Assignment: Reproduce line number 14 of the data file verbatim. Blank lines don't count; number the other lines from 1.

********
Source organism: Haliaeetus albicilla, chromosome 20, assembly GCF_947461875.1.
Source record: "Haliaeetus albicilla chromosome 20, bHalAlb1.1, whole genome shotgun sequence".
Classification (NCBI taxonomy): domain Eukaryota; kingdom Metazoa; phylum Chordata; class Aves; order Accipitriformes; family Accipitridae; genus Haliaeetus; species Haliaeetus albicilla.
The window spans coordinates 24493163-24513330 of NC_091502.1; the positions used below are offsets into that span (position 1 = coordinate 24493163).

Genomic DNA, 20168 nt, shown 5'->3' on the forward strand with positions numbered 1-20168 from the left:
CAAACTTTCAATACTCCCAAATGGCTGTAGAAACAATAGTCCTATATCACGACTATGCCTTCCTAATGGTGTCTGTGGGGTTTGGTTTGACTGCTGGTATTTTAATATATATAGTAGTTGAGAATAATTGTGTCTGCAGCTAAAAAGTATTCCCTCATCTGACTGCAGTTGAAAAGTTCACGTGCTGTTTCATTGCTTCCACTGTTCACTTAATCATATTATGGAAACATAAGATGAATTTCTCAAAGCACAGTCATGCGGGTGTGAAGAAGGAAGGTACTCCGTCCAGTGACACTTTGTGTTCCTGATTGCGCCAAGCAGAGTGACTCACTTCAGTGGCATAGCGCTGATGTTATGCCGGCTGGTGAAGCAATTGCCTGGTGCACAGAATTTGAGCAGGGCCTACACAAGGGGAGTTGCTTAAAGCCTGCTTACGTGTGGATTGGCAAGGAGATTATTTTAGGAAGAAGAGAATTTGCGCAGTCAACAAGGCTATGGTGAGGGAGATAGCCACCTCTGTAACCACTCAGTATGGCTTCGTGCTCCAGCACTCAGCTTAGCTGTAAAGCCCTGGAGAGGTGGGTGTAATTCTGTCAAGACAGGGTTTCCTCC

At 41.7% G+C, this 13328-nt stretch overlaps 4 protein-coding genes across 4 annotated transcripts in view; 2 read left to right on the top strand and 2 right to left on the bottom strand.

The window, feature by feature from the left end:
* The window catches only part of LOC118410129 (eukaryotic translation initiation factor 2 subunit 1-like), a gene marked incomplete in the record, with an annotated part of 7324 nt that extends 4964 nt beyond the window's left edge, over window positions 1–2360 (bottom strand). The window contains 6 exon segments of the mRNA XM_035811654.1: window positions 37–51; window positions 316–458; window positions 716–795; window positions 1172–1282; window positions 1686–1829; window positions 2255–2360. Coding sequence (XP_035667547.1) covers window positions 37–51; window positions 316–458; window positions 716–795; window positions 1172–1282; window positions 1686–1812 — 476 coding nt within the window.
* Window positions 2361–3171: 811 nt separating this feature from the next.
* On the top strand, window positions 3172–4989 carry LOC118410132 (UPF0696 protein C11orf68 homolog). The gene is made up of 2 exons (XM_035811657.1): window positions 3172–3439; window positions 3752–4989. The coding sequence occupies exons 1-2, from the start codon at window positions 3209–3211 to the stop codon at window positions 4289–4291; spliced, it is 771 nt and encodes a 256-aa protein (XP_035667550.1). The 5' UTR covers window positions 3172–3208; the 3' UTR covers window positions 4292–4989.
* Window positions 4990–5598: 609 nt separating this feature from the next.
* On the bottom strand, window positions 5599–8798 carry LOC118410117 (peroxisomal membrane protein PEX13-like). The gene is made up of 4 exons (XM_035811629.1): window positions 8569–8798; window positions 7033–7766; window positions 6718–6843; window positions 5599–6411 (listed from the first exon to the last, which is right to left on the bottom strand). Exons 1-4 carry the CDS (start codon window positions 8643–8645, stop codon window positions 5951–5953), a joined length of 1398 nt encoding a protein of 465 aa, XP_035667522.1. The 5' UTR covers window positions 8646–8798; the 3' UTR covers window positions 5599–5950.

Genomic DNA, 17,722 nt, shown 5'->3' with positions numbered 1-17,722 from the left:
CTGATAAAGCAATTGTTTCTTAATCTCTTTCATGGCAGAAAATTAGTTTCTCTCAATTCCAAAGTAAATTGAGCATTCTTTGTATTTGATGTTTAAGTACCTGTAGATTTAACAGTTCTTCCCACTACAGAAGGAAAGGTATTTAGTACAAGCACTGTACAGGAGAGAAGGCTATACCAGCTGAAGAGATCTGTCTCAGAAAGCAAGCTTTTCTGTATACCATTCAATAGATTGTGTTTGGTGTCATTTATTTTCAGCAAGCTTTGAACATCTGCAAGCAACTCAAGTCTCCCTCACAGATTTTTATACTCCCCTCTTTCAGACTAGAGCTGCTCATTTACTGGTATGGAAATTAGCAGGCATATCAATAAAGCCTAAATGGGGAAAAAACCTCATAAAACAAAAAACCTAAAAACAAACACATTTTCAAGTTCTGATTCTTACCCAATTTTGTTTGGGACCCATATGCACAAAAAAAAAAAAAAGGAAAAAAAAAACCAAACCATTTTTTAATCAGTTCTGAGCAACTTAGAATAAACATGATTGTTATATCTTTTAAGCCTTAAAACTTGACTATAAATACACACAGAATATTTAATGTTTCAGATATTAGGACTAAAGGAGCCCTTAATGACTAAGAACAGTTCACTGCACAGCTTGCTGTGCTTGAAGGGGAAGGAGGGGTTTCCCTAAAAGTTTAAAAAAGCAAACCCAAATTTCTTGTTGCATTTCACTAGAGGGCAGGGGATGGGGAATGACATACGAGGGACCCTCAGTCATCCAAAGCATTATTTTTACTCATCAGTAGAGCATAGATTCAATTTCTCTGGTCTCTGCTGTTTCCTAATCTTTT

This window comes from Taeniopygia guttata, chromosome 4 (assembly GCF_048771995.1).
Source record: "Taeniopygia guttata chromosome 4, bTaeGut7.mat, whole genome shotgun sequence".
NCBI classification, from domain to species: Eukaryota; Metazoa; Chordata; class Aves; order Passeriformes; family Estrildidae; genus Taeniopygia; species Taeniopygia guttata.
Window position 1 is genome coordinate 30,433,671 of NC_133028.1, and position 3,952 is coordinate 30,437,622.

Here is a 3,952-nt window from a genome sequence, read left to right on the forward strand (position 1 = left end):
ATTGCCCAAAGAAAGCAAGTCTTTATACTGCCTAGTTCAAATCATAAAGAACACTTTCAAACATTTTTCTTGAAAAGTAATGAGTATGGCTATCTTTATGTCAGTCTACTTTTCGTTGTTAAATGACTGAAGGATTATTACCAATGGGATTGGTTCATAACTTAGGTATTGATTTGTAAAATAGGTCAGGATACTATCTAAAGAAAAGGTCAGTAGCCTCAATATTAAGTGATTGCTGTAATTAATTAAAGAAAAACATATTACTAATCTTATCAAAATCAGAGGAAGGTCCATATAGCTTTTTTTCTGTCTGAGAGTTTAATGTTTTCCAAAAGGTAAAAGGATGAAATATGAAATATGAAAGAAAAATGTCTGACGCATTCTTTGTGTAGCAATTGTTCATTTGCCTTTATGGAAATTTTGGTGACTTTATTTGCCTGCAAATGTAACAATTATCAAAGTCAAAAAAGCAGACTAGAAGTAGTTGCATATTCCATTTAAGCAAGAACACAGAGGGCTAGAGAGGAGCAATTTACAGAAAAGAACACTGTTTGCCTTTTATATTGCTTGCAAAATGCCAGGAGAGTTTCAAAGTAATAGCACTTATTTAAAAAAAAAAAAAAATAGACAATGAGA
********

Genomic DNA, 17,722 nt, shown 5'->3' with positions numbered 1-17,722 from the left: